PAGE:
Brent Richter / News from the North Shore – 14 sept. 2021 / 10h40 | History: 345696
A student from West Vancouver may have the keys to interstellar travel. He just needs a few voices and a lot of mass.
Holden Liu, 16, is a finalist in the Breakthrough Junior Challenge, an international competition that aims to capture difficult scientific concepts or theories and present them in accessible videos.
The stake of the challenge is $ 400,000 in prizes, including up to $ 250,000 for post-secondary scholarships, $ 50,000 for a science teacher and $ 100,000 for a school’s science lab.
In his video, Liu explains how it would be at least theoretically possible to get to Alpha Centauri – the closest star system to ours – using the Alcubierre Drive, a speculative “warp” trip theorized by Mexican physicist Miguel Alcubierre in 1994.
Traveling at the speed of a real space probe (61,000 km / h), it would take 70,000 years to reach Alpha Centauri. If we could get around the rules of physics and make a ship move at the speed of light, it would take another 4.37 light years to travel the 1.34 parsecs of our sun.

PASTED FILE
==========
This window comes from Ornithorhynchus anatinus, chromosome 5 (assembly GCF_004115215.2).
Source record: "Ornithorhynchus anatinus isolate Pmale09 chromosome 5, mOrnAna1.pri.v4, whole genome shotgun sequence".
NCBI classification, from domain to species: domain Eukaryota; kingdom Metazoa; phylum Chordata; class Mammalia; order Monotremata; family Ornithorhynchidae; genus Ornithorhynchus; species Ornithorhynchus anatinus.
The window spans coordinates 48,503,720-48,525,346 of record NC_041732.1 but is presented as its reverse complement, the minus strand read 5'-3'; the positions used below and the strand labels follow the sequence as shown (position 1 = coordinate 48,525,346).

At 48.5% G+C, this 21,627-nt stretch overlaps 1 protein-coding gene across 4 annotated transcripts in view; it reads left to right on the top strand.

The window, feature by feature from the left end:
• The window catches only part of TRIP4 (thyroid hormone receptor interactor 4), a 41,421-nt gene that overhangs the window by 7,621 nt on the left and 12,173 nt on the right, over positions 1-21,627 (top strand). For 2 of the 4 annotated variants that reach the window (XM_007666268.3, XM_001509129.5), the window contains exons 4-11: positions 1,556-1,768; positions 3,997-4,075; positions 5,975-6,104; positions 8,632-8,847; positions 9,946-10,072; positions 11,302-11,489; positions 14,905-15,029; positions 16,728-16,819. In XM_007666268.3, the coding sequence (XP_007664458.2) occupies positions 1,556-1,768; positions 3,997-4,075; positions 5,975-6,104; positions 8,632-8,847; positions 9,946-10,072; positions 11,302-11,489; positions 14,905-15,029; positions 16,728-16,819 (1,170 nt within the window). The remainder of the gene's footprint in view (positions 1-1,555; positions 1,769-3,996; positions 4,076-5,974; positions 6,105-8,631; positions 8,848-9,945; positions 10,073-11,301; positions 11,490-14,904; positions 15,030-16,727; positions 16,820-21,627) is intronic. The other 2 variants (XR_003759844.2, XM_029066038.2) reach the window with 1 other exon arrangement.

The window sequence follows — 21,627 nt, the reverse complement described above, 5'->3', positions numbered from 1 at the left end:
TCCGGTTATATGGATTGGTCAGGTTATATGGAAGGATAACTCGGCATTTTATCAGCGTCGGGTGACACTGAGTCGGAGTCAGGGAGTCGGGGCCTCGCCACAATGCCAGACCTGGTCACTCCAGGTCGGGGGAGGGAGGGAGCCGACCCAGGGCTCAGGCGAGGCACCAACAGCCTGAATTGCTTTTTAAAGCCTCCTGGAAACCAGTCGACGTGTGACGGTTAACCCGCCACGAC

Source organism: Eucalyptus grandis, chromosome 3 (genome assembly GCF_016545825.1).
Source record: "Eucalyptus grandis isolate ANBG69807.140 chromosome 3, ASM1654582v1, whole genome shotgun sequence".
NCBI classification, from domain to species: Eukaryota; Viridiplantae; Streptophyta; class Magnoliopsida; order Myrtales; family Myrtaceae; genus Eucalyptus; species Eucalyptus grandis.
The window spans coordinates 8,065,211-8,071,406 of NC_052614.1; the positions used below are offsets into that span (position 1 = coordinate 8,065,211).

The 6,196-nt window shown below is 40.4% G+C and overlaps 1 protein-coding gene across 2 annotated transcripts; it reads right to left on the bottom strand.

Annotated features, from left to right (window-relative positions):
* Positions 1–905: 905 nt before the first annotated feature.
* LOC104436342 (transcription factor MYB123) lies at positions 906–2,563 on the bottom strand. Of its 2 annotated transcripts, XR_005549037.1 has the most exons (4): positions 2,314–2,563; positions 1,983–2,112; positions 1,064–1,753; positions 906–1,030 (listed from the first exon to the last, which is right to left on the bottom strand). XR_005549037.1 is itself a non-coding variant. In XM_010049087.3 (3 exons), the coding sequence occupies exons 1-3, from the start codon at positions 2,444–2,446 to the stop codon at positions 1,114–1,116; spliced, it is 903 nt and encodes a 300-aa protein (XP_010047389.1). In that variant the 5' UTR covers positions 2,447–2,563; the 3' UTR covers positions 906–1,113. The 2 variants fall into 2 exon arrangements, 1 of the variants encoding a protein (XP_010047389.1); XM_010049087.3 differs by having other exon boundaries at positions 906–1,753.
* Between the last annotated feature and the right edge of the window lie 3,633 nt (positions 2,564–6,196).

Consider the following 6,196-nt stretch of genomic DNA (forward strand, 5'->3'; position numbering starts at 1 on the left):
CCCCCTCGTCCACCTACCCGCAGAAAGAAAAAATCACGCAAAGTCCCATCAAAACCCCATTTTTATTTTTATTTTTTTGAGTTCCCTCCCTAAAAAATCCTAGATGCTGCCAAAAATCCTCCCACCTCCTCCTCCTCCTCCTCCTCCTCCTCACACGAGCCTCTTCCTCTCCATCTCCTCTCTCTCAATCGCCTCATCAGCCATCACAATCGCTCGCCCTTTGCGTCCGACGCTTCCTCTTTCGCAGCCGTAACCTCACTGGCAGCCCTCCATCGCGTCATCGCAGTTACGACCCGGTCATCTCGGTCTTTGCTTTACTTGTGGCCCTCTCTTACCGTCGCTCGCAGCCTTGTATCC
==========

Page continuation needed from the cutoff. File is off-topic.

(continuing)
In his award-nominated video, Liu explains how it could be easier to bend space-time itself, using huge amounts of mass to physically compress the distance between us and Alpha Centauri, and negative mass. to stretch the distance behind us – the ultimate shortcut. Technology.
Liu’s three-minute video is expertly animated with moving diagrams that help illustrate mind-boggling concepts that otherwise fall within the realm of science fiction, and he talks about the theory with an authoritative tone.
Although the contest winners are selected by expert judges, there is a way to tip the scales in favor of a finalist, by liking (or having other positive reactions) to their videos posted on the Facebook page of the contest. Breakthrough Junior Challenge. Votes for a favorite “Steven Spielberg meets Albert Einstein” can be cast until September 20.